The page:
Monday, January 3, 2011

Feast of the Holy Name of Jesus: Believing in the Name of Jesus Means "Re-Naming" Jesus!

In today's first reading from daily Mass from the First Letter of John, the author states that one of God's commandments is to "believe in the name of his Son, Jesus Christ" (1 John 3:23). This implies much more than merely acknowledging that Jesus is the Son of God and Savior and is especially worth pondering on this Feast day of the Holy Name of Jesus.

Belief in the name of Jesus points not to what Jesus has done, but, more importantly, it reveals who Jesus is and who Jesus continues to be for us. The name "Jesus" means, "God saves." Throughout the history of Christianity, the Church has associated many titles with Jesus' name in an attempt to articulate more precisely how God saves through Christ: Wonder Counselor, Prince of Peace, Son of God, Son of Mary, Alpha, Omega, Light of the World, Word Made Flesh, Messiah, Savior, Good Shepherd, etc. Given this history and the litany of titles associated with Jesus and his name, it would appear that faith in the Holy Name of Jesus requires not only believing in the name of Jesus itself, nor even professing the name with our lips, but, more importantly, engaging in the process of actively "renaming" the way in which "God saves" in Jesus.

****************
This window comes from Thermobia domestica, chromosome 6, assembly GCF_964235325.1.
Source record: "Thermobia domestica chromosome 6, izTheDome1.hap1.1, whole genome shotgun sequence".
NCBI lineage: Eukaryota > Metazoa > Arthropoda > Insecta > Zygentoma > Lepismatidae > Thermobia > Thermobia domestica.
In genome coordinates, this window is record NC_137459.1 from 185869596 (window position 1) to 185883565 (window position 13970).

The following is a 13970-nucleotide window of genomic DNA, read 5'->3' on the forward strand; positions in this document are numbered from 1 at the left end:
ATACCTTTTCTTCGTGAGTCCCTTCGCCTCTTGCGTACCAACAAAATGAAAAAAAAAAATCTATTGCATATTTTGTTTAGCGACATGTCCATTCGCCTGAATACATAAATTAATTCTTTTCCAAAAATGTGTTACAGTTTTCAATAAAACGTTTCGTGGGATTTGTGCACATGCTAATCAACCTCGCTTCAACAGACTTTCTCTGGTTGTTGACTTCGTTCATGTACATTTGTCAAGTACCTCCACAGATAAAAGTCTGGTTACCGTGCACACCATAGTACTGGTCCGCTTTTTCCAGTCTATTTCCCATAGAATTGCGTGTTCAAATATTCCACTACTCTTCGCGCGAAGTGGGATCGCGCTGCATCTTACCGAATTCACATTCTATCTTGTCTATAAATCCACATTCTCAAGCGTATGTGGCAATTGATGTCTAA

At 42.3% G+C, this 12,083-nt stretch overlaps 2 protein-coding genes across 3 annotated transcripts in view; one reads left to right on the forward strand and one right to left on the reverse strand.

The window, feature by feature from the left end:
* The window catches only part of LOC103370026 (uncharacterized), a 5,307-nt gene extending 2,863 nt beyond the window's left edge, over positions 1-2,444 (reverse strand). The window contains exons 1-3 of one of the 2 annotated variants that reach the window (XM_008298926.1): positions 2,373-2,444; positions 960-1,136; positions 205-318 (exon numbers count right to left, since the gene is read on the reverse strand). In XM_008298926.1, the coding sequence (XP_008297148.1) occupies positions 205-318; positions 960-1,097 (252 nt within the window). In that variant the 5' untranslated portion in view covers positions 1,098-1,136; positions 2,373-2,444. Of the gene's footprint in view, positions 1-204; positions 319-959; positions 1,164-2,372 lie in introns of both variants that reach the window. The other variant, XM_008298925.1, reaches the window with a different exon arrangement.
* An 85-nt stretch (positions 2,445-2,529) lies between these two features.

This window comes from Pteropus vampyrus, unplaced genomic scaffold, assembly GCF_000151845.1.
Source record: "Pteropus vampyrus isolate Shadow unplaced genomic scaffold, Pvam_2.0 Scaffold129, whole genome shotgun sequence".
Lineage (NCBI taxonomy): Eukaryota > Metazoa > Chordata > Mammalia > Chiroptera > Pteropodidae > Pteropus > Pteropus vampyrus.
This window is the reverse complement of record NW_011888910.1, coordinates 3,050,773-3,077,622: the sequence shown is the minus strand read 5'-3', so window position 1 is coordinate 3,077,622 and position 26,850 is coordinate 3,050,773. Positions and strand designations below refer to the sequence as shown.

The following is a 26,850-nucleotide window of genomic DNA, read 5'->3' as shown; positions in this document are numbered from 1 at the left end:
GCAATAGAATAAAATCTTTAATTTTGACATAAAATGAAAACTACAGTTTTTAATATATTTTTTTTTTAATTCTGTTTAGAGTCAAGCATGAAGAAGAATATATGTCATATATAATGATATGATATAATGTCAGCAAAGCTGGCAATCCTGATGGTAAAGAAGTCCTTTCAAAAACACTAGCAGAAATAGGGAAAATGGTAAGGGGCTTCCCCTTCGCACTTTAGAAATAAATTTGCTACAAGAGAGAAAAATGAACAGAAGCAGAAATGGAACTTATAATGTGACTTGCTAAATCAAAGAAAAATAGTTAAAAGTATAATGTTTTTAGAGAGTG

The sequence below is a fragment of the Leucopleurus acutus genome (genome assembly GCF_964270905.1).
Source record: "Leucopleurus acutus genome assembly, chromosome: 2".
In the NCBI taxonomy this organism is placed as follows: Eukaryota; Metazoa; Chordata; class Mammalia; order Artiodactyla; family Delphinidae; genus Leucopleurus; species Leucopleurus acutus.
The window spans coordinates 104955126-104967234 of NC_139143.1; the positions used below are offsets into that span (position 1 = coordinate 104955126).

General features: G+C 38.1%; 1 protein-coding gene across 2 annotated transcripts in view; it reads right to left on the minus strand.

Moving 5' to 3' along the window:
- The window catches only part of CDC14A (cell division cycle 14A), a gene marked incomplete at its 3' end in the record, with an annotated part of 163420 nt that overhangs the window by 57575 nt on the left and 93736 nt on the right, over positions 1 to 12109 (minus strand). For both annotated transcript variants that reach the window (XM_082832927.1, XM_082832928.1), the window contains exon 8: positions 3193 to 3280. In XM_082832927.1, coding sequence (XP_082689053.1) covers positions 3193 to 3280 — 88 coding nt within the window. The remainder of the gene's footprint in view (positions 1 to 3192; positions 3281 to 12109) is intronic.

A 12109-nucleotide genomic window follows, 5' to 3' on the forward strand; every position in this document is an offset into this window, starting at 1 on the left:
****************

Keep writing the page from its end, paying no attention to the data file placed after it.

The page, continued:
Yesterday I had an interesting and thought provoking conversation with a fellow passenger on a flight from Minneapolis to Orlando. Shortly after she found out that I was a priest, we began talking about our mutually held Christian faith. One thing that I shared with her is the conviction that if the Christian faith is to be a dynamic and relevant force in our world, we must be constantly seeking ways to express the saving mystery of God in a manner that people of the 21st century can relate to and appreciate. In other words, the task of Christians is, in a very real sense, to "rename" the experience of Jesus in ways that people who live in a world marked by much complexity, technology, tension, stress, and unparalleled suffering can readily relate to. In the last thirty or so years, and in the face of much oppression and suffering, the Church of Latin American renamed the experience of the saving mystery of Jesus as one of "liberation." To this day Jesus continues to be known in Latin American Church circles as "Liberator." This is one example of the "task" of what belief and faith in the name of Jesus entails for every Christian: the process of naming for ourselves and the world the way in which God continues to "save us" in and through the name of Jesus. Pat, TOR